Today we will be seeing how to use the rotary encoder with Raspberry Pi using python programming language.One of the common usage of rotary encoder is in Industrial control but did you know that it is used in certain photographic lenses? Also they are used in rotating radar platforms etc. They are also used to track the position of the motor shaft on brush less motors with permanent magnets which are are used in robot and CNC machines.
According to Wikipedia, the definition of a rotary encoder is “A rotary encoder, also called a shaft encoder, is an electro-mechanical device that converts the angular position or motion of a shaft or axle to an analog or digital signal”. From the appearance it gives a deception of a potentiometer. Although they can be in way called similar but they are not the same. Now having spoken a bit about the rotary encoder, lets get to know more about it and do some useful projects using it.
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The rotary encoder that I am using for this project is called Keyes-40. You can download the datasheet from here .
The Keyes-40 rotary encoder has 5 pins namely
VCC – 5V power supply
GND – Ground
CLK – Encoder Pin 1
DT – Encoder Pin 2
SW – Switch (push button)
Raspberry Pi Connection:
KY-40 – RPi
CLK – 17
DT – 18
SW – 27
Explanation of the working:
The rotary encoder consists of a disk with a single track. This track is connected to the ground. The sliding contacts CLK and DT remains in a fixed position. As you spin the encoder knob the shaft along with the track rotates. This makes the CLK and DT connected to common ground on every contact with the track. The track is evenly discontinuous. According to the datasheet of the rotary encoder Ky-40, both the CLK and the DT pin needs to be pulled up and this make them come back to voltage level 5V. We can derive the direction in which it is revolving by detecting the order in which the pins went low (GND). The below picture explains the digital wave pattern.
Simulate with push button:
You can very well image the rotary encoder with two push buttons connected to GPIO 17 and 18 and the other terminals to GND. Below is the schematics.
Lets name these two buttons as CLK and DT. If you press DT first and CLK second, then release DT and then CLK. This represents a direction movement, same way if you press CLK first and DT second, then release CLK and then DT , then it represents the movement is opposite direction. Remember that both the GPIO pins are assumed to be pulled up. Pulled up means that the voltage level of the pins remain at 5V and the GPIO value will be “1” and when you press the push button then the GPIO value will go to “0”.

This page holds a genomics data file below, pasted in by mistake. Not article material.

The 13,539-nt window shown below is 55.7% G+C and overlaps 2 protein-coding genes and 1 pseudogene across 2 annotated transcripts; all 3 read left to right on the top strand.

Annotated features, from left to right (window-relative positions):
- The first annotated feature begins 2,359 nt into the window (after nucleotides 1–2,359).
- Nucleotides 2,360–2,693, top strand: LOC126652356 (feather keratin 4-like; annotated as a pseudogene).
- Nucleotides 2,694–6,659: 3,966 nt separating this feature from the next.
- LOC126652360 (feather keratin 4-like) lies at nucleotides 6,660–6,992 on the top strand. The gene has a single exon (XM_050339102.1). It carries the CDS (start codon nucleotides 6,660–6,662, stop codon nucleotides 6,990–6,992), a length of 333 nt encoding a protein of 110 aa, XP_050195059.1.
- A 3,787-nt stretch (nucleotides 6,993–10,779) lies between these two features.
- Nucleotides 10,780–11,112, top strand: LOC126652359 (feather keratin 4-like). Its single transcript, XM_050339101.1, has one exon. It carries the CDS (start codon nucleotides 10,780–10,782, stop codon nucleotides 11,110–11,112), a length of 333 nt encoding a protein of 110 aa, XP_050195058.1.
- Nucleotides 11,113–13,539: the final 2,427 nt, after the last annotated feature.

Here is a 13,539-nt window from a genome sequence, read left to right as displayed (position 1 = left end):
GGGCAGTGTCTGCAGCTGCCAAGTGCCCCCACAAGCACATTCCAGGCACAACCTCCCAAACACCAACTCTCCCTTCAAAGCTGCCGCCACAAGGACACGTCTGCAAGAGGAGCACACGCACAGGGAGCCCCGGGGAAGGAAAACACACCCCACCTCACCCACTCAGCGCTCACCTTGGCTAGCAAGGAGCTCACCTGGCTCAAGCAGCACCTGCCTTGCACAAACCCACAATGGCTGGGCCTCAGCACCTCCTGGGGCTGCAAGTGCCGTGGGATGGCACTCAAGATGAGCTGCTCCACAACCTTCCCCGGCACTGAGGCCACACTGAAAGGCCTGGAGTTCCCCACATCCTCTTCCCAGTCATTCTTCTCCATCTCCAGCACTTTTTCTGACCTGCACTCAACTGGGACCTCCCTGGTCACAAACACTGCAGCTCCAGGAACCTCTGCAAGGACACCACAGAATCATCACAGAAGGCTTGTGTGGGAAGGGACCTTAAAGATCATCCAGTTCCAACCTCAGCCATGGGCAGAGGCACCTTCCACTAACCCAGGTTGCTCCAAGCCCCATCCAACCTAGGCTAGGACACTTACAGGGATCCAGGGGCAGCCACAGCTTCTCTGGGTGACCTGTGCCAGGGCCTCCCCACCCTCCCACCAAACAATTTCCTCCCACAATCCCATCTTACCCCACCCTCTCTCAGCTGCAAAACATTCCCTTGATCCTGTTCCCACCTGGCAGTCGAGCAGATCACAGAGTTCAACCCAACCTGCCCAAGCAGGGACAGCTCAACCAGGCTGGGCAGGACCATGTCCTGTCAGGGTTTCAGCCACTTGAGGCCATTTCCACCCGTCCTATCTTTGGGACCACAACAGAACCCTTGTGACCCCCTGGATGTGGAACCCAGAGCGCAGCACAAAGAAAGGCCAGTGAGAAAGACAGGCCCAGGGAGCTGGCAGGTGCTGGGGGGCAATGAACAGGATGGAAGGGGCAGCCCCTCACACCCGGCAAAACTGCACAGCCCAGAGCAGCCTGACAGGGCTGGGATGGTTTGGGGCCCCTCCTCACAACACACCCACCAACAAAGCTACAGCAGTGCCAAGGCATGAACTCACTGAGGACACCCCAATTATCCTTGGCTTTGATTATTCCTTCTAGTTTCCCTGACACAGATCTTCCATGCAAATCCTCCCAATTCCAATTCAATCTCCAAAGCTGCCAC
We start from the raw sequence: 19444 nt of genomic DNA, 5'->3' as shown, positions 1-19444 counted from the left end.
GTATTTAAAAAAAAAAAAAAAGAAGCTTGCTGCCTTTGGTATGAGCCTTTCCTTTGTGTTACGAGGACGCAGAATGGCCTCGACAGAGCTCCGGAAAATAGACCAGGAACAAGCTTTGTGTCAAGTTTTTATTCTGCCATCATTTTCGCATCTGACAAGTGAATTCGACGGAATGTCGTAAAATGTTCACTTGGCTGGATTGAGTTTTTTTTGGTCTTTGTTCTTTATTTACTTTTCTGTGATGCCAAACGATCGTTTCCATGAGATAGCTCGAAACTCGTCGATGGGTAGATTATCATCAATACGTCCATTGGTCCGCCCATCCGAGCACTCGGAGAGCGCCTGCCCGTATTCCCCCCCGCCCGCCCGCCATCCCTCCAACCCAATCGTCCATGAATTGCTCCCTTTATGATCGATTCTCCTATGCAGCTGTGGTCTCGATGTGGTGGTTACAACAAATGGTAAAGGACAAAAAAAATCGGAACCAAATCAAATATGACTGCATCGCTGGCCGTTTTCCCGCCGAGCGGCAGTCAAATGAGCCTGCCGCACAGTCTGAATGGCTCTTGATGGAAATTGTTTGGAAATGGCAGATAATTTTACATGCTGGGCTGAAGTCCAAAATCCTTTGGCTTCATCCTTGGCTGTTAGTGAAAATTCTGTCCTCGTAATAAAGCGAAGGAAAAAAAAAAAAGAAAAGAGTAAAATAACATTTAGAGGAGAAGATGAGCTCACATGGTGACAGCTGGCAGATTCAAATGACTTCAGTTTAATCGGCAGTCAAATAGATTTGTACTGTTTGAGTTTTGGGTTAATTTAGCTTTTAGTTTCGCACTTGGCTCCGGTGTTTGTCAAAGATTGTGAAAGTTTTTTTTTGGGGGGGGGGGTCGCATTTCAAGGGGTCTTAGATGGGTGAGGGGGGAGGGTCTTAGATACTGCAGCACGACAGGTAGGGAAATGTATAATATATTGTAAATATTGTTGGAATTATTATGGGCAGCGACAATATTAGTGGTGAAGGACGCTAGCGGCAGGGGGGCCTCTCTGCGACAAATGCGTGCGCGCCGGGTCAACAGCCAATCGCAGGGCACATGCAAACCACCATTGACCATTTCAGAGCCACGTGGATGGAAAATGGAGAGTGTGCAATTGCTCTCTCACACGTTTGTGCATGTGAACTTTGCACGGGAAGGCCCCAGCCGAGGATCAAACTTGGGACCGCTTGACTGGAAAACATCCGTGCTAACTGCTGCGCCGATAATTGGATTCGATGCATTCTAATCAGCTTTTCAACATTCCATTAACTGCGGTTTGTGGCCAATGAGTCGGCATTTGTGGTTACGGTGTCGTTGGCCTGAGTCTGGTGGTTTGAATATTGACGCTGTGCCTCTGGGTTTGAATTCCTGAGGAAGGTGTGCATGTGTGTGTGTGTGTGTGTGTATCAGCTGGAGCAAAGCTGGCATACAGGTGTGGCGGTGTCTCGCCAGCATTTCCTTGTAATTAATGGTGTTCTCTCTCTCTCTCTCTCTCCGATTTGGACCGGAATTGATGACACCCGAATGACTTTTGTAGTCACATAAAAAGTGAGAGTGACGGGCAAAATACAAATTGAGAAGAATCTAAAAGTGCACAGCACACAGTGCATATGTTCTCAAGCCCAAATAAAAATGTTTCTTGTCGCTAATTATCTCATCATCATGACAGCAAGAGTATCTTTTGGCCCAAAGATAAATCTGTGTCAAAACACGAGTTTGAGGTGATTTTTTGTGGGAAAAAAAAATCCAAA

With the above code the value of the variable counter increments when you spin it clockwise and decrements when you spin it anti clockwise.
Line no 4,5: definition of pin numbers
Line no 6,7,8: The pins numbering is set to BCM model and then the pins are configured as input and pulled up high.
Line no 9,10: Initialising variable counter and clkLastState takes the current value of the GPIO 17.
Line no 11-24: Now the block reads the value of CLK and it if the value is different from clkLastState then read the value of dt. If it differs from the value of CLK then its incrementing, otherwise it is decrementing.
Polling vs Interrupt handling:
The above code is using the polling method. In polling method, if you want to know the value of a variable or register you keep reading always or at a specific frequency and get the value. This is CPU consuming operation and this can be solved by using Interrupt based handling. In Interrupt handling you register a function called interrupt handler or irq and specify which event you are interested in.
Basic example using interrupt:
It does the same thing as the basic example did nothing more and nothing less.
The only difference here is that instead of doing the entire thing in a While loop infinitely we are using a interrupt handler in the form of
GPIO.add_event_detect(17, GPIO.FALLING , callback=my_callback, bouncetime=300)
Here I am adding an event detection for the pin CLK. The event will be triggered when the pin is falling from 5V to 0V. When the event happens, the callback my_callback will be called. The bounce time is the time between one call and the other call of the event. The my_callback function is just same as what was using in the basic example, but without a while true infinite loop.
Finally, the application just waiting for keyboard interrupt using raw_input function. The entire application consumes way less CPU resource than the previous example.
Creating an OLED Menu interface:
The rotary encoders are used in control system to provide user interface. The user interface includes, Menu, Text box, Keyboard, num pad etc. Here I am going to show you how to build a menu interface with custom functions.
For that you need to get OLED display interfaced with Raspberry Pi. Refer to the here for How to interface OLED display with Raspberry Pi.
I copied the sys_info.py and demo_opts.py from the https://github.com/rm-hull/luma.examples to the folder, where I have the oled_rot_menu_rpi.py. As I am importing the sys_info module, you need to install psutil as shown below.
#pip install psutil
If you have any questions related to the above example, please use the comment section below. I would be glad to help you out. As always, thank you for visiting my site and keep following.